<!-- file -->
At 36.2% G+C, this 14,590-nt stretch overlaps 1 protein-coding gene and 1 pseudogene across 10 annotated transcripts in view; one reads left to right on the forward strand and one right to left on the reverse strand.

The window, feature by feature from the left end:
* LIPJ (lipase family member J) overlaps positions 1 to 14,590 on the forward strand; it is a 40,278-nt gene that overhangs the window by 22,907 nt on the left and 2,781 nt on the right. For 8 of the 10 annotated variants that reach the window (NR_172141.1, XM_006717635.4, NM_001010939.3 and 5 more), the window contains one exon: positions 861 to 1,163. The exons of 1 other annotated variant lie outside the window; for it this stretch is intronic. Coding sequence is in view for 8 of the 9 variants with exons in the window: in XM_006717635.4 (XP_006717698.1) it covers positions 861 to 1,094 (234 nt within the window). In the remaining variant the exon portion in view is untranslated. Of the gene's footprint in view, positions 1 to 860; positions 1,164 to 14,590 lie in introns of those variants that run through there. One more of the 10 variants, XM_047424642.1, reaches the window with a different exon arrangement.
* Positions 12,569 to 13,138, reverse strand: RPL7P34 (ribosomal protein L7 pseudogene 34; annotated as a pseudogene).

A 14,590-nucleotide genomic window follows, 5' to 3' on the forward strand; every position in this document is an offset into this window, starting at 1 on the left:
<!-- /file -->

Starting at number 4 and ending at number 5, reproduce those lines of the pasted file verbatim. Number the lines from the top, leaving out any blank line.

* Positions 12,569 to 13,138, reverse strand: RPL7P34 (ribosomal protein L7 pseudogene 34; annotated as a pseudogene).

A 14,590-nucleotide genomic window follows, 5' to 3' on the forward strand; every position in this document is an offset into this window, starting at 1 on the left: